On tarmac, it was surprisingly nippy for a gravel bike. Its wide, chunky tyres don’t exactly scream ‘aerodynamically optimised’, but it was incredibly easy to hold averages of 32kph (20mph) on the flat and I had no trouble keeping up with others on road bikes.
Off-road though is where it really shone. Light and agile, it helped me leave others in my dust when the trails got technical, and its high-volume tyres took the sting out of rock-strewn gravel paths.
Pinnacle Arkose X Di2 2023 review: Verdict
Although it might not have the same credentials as other big-name brands, the Pinnacle Arkose X is one of the best gravel bikes I've ever ridden. Fast, fun and confidence-inspiring, it's a do-it-all rig that feels at home on the road as it is off it. Moreover, the high-spec componentry and pocket-friendly price make it one of the best pound-for-pound adventure bike options.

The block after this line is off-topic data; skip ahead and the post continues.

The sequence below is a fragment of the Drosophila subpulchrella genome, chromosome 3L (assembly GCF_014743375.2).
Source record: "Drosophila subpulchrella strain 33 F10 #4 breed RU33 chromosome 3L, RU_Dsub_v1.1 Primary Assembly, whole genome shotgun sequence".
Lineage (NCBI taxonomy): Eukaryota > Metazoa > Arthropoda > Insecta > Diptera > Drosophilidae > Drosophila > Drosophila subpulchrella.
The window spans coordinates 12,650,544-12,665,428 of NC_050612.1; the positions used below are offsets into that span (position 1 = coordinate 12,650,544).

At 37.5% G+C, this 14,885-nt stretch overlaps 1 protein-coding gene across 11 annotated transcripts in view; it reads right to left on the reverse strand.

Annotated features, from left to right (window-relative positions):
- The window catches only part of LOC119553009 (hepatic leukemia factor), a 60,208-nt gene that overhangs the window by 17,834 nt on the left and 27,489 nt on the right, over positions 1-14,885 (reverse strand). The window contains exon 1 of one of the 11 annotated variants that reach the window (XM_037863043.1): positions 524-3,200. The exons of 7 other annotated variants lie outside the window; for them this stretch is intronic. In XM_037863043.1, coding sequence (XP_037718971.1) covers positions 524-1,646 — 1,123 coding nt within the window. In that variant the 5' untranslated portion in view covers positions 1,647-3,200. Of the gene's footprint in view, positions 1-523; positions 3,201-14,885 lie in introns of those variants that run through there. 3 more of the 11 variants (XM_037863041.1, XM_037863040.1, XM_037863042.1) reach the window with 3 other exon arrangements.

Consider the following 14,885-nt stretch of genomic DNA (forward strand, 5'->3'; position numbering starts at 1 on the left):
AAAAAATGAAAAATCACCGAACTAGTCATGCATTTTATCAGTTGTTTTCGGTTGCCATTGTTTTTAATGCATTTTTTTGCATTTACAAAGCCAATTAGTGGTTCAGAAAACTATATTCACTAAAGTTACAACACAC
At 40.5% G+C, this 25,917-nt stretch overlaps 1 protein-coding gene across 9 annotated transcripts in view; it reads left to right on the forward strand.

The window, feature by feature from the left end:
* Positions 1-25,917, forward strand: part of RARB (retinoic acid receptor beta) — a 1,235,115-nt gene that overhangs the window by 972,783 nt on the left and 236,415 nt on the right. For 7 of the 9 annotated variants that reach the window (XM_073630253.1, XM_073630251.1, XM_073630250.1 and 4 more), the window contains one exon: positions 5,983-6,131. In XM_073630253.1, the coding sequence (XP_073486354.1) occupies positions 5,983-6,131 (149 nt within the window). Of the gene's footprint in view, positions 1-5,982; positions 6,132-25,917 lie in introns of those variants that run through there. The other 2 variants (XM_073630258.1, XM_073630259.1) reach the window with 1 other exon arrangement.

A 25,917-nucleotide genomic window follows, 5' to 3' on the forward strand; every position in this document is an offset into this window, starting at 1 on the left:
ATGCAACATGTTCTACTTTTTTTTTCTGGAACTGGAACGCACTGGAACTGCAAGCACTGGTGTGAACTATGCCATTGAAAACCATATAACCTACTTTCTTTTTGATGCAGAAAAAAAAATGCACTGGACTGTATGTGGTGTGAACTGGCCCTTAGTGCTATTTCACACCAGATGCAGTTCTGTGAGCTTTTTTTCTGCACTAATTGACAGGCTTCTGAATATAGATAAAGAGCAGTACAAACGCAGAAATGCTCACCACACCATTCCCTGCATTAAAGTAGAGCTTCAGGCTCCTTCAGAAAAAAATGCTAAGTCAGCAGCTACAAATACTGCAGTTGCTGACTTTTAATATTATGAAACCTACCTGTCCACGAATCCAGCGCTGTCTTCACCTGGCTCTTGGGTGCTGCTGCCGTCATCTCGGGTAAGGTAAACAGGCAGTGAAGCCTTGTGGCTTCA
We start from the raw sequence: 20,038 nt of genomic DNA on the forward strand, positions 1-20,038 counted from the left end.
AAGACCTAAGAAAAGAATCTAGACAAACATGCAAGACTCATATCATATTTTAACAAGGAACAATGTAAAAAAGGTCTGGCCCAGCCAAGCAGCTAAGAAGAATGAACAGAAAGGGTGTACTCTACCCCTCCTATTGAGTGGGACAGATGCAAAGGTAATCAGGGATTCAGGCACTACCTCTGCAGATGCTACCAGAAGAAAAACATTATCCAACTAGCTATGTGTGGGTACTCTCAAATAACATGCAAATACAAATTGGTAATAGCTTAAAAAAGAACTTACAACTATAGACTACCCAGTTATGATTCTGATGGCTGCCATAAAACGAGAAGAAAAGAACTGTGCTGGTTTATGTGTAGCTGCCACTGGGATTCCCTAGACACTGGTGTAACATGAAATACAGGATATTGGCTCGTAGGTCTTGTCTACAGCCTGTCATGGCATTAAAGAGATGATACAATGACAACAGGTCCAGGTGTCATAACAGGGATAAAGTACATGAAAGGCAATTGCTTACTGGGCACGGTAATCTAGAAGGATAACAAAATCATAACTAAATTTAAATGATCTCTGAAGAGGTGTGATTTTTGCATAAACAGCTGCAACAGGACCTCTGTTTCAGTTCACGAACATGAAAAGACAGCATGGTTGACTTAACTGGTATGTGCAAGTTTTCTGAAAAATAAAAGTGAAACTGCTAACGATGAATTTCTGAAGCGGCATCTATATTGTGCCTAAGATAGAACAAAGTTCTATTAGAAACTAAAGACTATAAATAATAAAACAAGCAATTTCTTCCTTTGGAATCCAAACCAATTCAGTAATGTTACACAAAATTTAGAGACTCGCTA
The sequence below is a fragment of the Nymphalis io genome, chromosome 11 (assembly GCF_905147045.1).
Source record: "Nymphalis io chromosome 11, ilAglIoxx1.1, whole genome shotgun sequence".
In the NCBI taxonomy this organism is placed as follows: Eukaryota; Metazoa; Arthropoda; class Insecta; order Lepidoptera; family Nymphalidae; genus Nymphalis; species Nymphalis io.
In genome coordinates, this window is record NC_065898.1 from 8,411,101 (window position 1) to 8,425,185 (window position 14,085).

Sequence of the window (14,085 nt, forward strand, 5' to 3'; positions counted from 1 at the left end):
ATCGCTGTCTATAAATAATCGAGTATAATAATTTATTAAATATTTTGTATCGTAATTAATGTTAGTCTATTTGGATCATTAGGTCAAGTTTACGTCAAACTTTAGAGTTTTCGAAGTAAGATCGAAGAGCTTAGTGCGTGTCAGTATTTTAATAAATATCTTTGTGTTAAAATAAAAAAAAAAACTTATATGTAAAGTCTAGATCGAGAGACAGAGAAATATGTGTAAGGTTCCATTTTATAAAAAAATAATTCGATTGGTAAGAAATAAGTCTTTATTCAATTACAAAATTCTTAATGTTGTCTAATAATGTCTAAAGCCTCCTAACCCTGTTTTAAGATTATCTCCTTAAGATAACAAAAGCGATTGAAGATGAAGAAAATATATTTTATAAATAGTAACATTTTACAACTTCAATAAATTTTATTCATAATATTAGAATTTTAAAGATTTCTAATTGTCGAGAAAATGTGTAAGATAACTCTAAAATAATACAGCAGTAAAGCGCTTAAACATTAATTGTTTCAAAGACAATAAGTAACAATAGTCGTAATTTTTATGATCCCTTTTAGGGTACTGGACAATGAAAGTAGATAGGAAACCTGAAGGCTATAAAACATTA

Pinnacle Arkose X Di2 2023 review: Also consider
While you won’t get a Shimano GRX Di2 groupset on a complete bike for anywhere near what the Pinnacle Arkose X costs, there are a handful of viable alternatives for a similar price. The CGR SL Sport build from Ribble combines a carbon fibre frame with Shimano’s standard 105 groupset to create a ride that is ideal for roadies who want the option to dabble in the rough stuff.
For a smidge more than the Pinnacle Arkose X, you can pick up the carbon fibre Boardman ADV 9.4 and enjoy SRAM’s wireless (literally) take on shifting courtesy of its 12-speed Rival eTap AXS. Alternatively, if you want a gravel bike that also packs some front suspension, the Canon Grizl CF SL 8 Suspension 1by is tough to beat (even if it is hard to say).